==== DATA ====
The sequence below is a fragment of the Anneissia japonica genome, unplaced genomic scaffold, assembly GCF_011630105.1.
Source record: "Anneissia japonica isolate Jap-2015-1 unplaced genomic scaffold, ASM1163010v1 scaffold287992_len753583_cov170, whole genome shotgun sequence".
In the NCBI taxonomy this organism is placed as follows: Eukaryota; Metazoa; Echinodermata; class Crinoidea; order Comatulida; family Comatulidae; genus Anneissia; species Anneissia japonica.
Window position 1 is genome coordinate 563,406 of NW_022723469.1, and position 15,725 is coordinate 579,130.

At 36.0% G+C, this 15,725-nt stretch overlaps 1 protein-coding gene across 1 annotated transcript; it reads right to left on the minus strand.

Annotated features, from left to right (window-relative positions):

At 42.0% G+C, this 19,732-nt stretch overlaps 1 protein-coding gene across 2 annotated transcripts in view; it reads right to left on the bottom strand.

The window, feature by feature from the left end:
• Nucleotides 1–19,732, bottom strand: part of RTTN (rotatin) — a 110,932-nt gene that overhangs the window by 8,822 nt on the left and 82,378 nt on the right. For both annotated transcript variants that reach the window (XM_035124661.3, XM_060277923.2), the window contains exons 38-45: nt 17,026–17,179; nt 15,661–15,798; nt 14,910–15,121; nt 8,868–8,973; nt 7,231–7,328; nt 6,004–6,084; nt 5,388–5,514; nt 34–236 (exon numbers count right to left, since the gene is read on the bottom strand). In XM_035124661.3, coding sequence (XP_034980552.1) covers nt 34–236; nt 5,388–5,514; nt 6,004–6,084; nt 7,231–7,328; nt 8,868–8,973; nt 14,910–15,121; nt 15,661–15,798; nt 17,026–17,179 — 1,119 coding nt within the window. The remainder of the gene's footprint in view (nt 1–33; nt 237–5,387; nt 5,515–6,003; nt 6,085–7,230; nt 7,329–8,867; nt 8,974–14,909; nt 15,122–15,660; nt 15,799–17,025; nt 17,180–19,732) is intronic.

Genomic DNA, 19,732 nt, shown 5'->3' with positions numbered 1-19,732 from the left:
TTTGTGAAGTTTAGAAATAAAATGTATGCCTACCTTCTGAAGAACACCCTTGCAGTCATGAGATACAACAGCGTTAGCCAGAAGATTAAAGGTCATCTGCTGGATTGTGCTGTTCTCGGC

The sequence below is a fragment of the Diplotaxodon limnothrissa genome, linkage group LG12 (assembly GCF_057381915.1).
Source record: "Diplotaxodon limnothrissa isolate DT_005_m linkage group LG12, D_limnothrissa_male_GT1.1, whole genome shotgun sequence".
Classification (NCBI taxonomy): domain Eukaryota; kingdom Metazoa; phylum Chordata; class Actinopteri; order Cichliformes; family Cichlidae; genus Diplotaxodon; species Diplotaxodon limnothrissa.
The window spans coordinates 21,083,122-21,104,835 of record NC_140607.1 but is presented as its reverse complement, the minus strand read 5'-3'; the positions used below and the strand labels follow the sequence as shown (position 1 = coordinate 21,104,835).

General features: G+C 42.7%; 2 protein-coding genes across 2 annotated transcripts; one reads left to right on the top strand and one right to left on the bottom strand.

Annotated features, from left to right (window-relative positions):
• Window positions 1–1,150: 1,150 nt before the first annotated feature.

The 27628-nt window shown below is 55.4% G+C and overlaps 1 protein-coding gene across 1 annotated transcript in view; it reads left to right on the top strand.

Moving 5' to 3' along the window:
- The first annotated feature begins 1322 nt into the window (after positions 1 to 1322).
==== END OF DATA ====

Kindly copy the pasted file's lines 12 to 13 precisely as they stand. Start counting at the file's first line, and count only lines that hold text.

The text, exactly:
The sequence below is a fragment of the Diplotaxodon limnothrissa genome, linkage group LG12 (assembly GCF_057381915.1).
Source record: "Diplotaxodon limnothrissa isolate DT_005_m linkage group LG12, D_limnothrissa_male_GT1.1, whole genome shotgun sequence".